The United States was recently slammed over its human rights record Monday at the United Nations. The Human Rights Council’s member nations strongly criticized the U.S. for rampant and virtually unchecked police brutality and clear, documented racial discrimination. Additionally, the continued used of the Guantánamo Bay Detention Facility was pointed to as part of a policy of abuse and pattern of systemic racism.
The United States’ second universal periodic review (UPR) focused on issues of rampant racism and injustice, largely carried out by the police on American streets.
The participating nations seemed to nearly-unanimously agree that the U.S. needs to strengthen legislation and expand training for police, in order to get rid of racist cops, and the widespread use of excessive force by law enforcement.
“I’m not surprised that the world’s eyes are focused on police issues in the U.S.,” Alba Morales, an investigator into the U.S. criminal justice system at Human Rights Watch, said.
“There is an international spotlight that’s been shone [on the issues], in large part due to the events in Ferguson and the disproportionate police response to even peaceful protesters,” she continued.
But James Cadogan, a senior counselor to the U.S. assistant attorney general, tried to rationalize to delegates gathered in Geneva, “The tragic deaths of Freddie Gray in Baltimore, Michael Brown in Missouri, Eric Garner in New York, Tamir Rice in Ohio and Walter Scott in South Carolina have renewed a long-standing and critical national debate about the even-handed administration of justice. These events challenge us to do better and to work harder for progress — through both dialogue and action.”
Few saw this as sufficient though.
Cadogan tried to defend the U.S. government’s impotence to deal with police brutality, by saying that the Department of Justice opened over 20 investigations in the past six years alone.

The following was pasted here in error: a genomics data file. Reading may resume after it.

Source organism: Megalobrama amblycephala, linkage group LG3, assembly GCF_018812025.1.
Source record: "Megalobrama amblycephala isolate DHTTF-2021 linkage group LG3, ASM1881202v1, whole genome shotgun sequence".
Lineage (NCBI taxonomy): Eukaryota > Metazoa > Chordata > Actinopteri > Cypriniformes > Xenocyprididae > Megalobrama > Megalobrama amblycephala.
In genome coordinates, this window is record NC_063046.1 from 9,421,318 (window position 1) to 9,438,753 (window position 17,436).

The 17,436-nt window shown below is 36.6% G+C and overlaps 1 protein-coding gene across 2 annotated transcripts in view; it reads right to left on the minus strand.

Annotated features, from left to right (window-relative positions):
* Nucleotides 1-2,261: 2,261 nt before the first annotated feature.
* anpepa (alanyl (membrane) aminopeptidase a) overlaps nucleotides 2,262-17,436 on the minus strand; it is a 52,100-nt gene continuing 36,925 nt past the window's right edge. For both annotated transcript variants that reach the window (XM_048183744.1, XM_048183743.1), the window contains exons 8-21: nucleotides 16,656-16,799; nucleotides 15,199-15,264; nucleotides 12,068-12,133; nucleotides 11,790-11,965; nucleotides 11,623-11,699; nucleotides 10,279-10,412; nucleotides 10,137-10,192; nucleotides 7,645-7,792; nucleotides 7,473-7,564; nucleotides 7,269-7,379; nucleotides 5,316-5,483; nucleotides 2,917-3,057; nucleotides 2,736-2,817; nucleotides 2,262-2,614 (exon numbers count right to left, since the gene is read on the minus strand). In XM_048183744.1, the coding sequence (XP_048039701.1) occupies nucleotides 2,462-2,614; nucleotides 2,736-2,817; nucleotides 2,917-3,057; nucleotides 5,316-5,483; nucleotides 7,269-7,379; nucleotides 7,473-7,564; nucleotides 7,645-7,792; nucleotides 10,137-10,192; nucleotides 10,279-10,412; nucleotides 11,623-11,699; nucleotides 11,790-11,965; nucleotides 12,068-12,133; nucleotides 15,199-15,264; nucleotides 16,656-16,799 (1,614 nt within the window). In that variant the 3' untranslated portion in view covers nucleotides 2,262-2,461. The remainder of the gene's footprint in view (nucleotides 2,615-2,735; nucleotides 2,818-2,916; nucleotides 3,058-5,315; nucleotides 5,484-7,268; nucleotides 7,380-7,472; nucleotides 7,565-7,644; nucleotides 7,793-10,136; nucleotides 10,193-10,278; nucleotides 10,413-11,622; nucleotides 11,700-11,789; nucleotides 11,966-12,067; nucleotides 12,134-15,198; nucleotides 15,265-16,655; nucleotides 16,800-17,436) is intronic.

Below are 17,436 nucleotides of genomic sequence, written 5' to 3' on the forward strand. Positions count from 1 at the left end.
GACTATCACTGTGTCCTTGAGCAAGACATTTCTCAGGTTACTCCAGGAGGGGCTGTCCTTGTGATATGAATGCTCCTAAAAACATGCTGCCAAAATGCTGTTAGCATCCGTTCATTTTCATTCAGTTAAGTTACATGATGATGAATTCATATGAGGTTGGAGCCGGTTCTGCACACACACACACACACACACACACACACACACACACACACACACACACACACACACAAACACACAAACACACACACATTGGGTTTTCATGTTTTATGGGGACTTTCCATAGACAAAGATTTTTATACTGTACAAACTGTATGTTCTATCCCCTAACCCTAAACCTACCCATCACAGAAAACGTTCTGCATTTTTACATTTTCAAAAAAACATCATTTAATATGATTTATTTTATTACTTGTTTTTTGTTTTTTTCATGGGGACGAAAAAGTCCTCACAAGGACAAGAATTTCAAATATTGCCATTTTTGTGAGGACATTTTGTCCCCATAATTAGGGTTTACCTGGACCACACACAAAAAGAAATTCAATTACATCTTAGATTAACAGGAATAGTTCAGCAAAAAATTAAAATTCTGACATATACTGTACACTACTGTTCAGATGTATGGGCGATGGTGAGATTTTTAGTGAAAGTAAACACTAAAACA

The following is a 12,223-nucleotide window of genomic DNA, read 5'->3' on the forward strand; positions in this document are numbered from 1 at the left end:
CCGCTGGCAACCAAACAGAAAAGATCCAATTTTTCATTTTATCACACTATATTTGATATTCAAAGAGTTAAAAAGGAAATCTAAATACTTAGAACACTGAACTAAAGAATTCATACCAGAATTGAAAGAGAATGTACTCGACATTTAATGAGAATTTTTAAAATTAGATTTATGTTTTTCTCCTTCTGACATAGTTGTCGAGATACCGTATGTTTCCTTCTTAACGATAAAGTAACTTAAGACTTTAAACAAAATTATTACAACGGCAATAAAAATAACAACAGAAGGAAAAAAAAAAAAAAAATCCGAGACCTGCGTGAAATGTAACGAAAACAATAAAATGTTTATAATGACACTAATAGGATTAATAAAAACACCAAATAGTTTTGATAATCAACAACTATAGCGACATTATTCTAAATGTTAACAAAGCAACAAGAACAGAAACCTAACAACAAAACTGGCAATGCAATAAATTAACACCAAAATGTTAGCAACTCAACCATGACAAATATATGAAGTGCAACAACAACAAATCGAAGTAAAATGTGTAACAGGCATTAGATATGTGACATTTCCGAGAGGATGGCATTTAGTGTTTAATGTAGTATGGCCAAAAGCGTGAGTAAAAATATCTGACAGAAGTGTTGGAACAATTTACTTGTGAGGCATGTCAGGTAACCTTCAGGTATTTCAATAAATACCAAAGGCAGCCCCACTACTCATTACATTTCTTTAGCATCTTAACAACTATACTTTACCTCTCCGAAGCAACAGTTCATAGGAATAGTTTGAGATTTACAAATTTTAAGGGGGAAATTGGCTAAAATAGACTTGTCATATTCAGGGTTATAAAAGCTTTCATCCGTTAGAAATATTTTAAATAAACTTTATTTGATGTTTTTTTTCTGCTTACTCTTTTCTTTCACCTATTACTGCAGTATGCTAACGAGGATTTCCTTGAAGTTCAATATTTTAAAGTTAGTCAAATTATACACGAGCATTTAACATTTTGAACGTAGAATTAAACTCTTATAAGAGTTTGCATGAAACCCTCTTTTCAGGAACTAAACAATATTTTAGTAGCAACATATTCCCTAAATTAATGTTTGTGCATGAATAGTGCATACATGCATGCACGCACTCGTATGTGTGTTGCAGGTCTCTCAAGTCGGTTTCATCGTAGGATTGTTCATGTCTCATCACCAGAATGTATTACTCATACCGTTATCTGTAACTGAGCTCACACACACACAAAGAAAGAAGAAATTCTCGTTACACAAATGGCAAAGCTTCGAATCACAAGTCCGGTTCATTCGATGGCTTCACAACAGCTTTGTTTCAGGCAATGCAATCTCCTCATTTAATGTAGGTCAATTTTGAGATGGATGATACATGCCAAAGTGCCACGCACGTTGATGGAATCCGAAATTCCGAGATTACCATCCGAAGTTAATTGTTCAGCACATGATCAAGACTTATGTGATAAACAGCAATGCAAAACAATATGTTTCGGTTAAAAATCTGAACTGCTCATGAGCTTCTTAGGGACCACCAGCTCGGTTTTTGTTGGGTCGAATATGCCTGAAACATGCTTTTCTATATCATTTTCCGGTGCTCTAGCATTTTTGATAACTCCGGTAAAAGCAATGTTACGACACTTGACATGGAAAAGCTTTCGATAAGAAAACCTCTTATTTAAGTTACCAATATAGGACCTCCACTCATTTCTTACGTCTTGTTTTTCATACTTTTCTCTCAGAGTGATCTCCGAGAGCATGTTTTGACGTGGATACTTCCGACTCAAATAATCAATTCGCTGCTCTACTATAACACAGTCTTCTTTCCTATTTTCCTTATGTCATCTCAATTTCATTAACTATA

This, Cadogan explained, includes an investigation into the Baltimore Police Department, which rose to national attention in the aftermath of the Freddie Grey killing.
Cadogan also noted the Presidential Task Force on 21st Century Policing which was assembled in March. Cadogan noted that it included over 60 “recommendations.” Still, the participating nations and their representatives didn’t think “recommendations” equalled “action.”
“Chad considers the United States of America to be a country of freedom, but recent events targeting black sectors of society have tarnished its image,” said Awada Angui of the U.N. delegation to Chad.
Morales says the U.S. can do much more to stop this epidemic of police brutality and racism.
“Use of excessive force by police was a major part of this year’s UPR, and the fact that we still don’t have a reliable national figure to know how many people are killed by police or what the racial breakdown is of those people is a travesty,” she explained. “A nation as advanced as the U.S. should be able to gather that number.”
The Justice Department has still not responded to requests for comment.
(Article by M. David and Jackson Marciana; image via David Goldman, AP)